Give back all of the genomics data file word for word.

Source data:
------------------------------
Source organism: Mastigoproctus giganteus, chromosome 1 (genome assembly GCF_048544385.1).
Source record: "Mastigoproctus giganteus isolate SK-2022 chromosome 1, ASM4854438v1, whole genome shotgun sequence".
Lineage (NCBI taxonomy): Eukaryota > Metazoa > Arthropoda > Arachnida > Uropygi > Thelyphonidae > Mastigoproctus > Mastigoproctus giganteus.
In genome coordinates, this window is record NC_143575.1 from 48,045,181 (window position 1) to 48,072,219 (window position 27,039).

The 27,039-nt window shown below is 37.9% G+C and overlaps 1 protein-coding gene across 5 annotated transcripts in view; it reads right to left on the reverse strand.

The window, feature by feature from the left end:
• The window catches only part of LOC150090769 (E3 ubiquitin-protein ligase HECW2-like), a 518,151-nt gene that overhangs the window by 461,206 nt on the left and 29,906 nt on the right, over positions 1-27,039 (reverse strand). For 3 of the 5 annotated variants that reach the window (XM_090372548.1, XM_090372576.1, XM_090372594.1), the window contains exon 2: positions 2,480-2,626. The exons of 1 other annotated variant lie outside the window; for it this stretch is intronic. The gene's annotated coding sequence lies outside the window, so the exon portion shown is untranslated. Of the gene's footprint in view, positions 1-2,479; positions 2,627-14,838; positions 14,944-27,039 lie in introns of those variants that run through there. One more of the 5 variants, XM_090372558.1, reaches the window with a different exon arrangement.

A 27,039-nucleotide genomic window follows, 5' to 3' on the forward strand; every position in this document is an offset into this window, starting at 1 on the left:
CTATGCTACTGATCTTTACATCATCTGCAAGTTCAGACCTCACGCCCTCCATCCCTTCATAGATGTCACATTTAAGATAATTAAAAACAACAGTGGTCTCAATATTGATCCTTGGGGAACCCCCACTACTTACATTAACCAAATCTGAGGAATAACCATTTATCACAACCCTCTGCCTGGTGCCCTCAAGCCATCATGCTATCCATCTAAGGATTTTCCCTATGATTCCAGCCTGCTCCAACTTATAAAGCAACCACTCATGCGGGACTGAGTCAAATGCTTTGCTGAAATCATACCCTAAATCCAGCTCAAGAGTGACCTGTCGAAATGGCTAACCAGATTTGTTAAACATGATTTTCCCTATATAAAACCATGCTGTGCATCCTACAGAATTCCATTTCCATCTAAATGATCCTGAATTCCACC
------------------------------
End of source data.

Source organism: Mastigoproctus giganteus, chromosome 1 (genome assembly GCF_048544385.1).
Source record: "Mastigoproctus giganteus isolate SK-2022 chromosome 1, ASM4854438v1, whole genome shotgun sequence".
Lineage (NCBI taxonomy): Eukaryota > Metazoa > Arthropoda > Arachnida > Uropygi > Thelyphonidae > Mastigoproctus > Mastigoproctus giganteus.
In genome coordinates, this window is record NC_143575.1 from 48,045,181 (window position 1) to 48,072,219 (window position 27,039).

The 27,039-nt window shown below is 37.9% G+C and overlaps 1 protein-coding gene across 5 annotated transcripts in view; it reads right to left on the reverse strand.

The window, feature by feature from the left end:
• The window catches only part of LOC150090769 (E3 ubiquitin-protein ligase HECW2-like), a 518,151-nt gene that overhangs the window by 461,206 nt on the left and 29,906 nt on the right, over positions 1-27,039 (reverse strand). For 3 of the 5 annotated variants that reach the window (XM_090372548.1, XM_090372576.1, XM_090372594.1), the window contains exon 2: positions 2,480-2,626. The exons of 1 other annotated variant lie outside the window; for it this stretch is intronic. The gene's annotated coding sequence lies outside the window, so the exon portion shown is untranslated. Of the gene's footprint in view, positions 1-2,479; positions 2,627-14,838; positions 14,944-27,039 lie in introns of those variants that run through there. One more of the 5 variants, XM_090372558.1, reaches the window with a different exon arrangement.

A 27,039-nucleotide genomic window follows, 5' to 3' on the forward strand; every position in this document is an offset into this window, starting at 1 on the left:
CTATGCTACTGATCTTTACATCATCTGCAAGTTCAGACCTCACGCCCTCCATCCCTTCATAGATGTCACATTTAAGATAATTAAAAACAACAGTGGTCTCAATATTGATCCTTGGGGAACCCCCACTACTTACATTAACCAAATCTGAGGAATAACCATTTATCACAACCCTCTGCCTGGTGCCCTCAAGCCATCATGCTATCCATCTAAGGATTTTCCCTATGATTCCAGCCTGCTCCAACTTATAAAGCAACCACTCATGCGGGACTGAGTCAAATGCTTTGCTGAAATCATACCCTAAATCCAGCTCAAGAGTGACCTGTCGAAATGGCTAACCAGATTTGTTAAACATGATTTTCCCTATATAAAACCATGCTGTGCATCCTACAGAATTCCATTTCCATCTAAATGATCCTGAATTCCACC